-Xours tells Git to protect the new base. By bringing in only the additions that the incoming commits have made, it protects what is already in the new base.
Recap: A rebase moves a series of commits from one base to another base.
What does the
--strategy do? When a rebase hits a conflict, git attempts to resolve it with one of these merge-strategies:
ours is one of our favorite strategies. To use it, choose
--strategy recursive and pass the
ours sub-option using the -
// e.g. 1 git rebase --onto <the-new-base> <exclusive-start-ref> <inclusive-end-ref> --strategy recursive -Xours // e.g. 2 git rebase --onto master topic-branch~5 topic-branch --strategy recursive -Xours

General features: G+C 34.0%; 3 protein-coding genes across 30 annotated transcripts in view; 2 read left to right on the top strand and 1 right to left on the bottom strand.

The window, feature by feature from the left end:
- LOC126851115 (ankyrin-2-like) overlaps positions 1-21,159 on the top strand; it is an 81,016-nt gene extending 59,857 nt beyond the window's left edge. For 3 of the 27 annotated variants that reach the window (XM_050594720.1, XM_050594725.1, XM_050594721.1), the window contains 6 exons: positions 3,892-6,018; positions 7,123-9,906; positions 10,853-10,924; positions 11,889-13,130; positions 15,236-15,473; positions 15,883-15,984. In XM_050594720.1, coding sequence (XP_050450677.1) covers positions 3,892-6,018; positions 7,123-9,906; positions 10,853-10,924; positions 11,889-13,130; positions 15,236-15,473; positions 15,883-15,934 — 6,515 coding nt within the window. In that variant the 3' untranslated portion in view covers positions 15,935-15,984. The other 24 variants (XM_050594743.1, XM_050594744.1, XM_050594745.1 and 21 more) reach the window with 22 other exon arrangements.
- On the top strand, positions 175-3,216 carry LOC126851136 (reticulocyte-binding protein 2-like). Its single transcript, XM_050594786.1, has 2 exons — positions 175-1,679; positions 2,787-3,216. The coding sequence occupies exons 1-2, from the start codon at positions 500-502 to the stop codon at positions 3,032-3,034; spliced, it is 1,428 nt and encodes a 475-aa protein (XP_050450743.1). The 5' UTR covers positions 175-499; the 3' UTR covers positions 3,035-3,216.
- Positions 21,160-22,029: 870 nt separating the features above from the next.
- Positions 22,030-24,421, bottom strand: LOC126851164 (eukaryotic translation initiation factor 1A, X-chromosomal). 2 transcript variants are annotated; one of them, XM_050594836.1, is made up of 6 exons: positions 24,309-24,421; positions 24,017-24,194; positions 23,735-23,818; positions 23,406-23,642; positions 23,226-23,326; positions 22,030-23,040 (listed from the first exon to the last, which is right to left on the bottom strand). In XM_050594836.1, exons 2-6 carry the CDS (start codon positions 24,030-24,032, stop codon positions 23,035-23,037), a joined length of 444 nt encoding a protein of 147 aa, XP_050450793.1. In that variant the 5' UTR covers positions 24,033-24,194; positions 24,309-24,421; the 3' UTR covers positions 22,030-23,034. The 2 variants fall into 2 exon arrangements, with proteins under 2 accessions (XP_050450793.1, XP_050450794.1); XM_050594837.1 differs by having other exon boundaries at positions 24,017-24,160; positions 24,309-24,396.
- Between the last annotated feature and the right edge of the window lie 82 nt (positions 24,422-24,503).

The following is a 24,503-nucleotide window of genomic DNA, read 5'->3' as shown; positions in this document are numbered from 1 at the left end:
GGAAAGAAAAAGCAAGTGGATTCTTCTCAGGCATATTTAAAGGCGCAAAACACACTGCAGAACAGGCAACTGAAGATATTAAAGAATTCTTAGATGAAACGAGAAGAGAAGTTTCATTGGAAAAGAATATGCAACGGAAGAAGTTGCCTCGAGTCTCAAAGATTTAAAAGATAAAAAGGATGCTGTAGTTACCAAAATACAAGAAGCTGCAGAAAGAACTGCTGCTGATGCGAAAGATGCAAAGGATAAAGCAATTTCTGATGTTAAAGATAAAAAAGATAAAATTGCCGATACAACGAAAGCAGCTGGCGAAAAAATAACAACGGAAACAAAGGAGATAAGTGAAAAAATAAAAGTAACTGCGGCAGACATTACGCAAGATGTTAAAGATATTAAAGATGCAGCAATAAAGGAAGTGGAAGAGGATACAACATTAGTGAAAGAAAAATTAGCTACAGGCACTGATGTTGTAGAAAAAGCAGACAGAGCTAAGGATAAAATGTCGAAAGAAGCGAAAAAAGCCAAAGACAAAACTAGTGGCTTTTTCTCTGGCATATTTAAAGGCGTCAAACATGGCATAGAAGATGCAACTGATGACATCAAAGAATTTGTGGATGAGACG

In the second example, Git takes the last four commits from
topic-branch and plays them back onto
master. If Git finds a conflicting hunk, it chooses the content of
master; otherwise, Git adds the content of
topic-branch. In other words, Git brings in to master only the additions that the topic branch has made.
-Xours recently to bring in deployment scripts from a long-lived experimental branch. We were only interested in the deployment scripts that
experiemental-branch had added to the code base. If we had done a normal rebase, we would have had to deal with the conflicts that the experimental work had introduced to the existing code. Using
-Xours instead told Git, "Just bring in the stuff that
experimental-branch added." Those additions turned out to be the deployment scripts. Done. If there had been other additions, though, we could have easily detected and deleted them.